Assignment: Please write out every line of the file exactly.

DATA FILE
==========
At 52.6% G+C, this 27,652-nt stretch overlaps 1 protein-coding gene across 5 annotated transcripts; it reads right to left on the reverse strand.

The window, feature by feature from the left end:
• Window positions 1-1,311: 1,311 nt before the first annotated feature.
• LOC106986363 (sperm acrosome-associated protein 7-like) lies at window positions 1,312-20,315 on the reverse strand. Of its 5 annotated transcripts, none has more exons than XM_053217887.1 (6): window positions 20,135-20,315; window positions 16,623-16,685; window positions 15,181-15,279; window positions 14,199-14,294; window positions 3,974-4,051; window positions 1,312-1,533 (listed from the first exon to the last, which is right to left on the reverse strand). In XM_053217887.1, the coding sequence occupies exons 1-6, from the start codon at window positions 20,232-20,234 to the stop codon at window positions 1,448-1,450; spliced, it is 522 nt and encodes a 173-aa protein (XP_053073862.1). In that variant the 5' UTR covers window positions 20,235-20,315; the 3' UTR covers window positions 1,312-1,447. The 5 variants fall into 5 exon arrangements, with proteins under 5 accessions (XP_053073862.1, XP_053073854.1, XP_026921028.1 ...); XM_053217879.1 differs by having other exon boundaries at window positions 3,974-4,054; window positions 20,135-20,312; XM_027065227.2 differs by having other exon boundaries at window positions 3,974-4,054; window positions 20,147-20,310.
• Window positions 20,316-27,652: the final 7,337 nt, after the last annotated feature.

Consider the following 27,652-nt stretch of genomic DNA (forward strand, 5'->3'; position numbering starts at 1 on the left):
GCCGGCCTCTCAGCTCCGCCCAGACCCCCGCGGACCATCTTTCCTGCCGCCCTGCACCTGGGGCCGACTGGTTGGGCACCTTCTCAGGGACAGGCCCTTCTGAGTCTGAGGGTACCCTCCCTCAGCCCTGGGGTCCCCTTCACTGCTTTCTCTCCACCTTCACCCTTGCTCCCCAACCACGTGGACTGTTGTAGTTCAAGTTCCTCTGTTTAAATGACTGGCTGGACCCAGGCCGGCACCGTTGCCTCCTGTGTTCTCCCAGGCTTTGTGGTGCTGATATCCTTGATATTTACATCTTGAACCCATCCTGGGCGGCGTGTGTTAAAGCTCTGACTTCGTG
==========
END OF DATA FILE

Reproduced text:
At 52.6% G+C, this 27,652-nt stretch overlaps 1 protein-coding gene across 5 annotated transcripts; it reads right to left on the reverse strand.

The window, feature by feature from the left end:
• Window positions 1-1,311: 1,311 nt before the first annotated feature.
• LOC106986363 (sperm acrosome-associated protein 7-like) lies at window positions 1,312-20,315 on the reverse strand. Of its 5 annotated transcripts, none has more exons than XM_053217887.1 (6): window positions 20,135-20,315; window positions 16,623-16,685; window positions 15,181-15,279; window positions 14,199-14,294; window positions 3,974-4,051; window positions 1,312-1,533 (listed from the first exon to the last, which is right to left on the reverse strand). In XM_053217887.1, the coding sequence occupies exons 1-6, from the start codon at window positions 20,232-20,234 to the stop codon at window positions 1,448-1,450; spliced, it is 522 nt and encodes a 173-aa protein (XP_053073862.1). In that variant the 5' UTR covers window positions 20,235-20,315; the 3' UTR covers window positions 1,312-1,447. The 5 variants fall into 5 exon arrangements, with proteins under 5 accessions (XP_053073862.1, XP_053073854.1, XP_026921028.1 ...); XM_053217879.1 differs by having other exon boundaries at window positions 3,974-4,054; window positions 20,135-20,312; XM_027065227.2 differs by having other exon boundaries at window positions 3,974-4,054; window positions 20,147-20,310.
• Window positions 20,316-27,652: the final 7,337 nt, after the last annotated feature.

Consider the following 27,652-nt stretch of genomic DNA (forward strand, 5'->3'; position numbering starts at 1 on the left):
GCCGGCCTCTCAGCTCCGCCCAGACCCCCGCGGACCATCTTTCCTGCCGCCCTGCACCTGGGGCCGACTGGTTGGGCACCTTCTCAGGGACAGGCCCTTCTGAGTCTGAGGGTACCCTCCCTCAGCCCTGGGGTCCCCTTCACTGCTTTCTCTCCACCTTCACCCTTGCTCCCCAACCACGTGGACTGTTGTAGTTCAAGTTCCTCTGTTTAAATGACTGGCTGGACCCAGGCCGGCACCGTTGCCTCCTGTGTTCTCCCAGGCTTTGTGGTGCTGATATCCTTGATATTTACATCTTGAACCCATCCTGGGCGGCGTGTGTTAAAGCTCTGACTTCGTG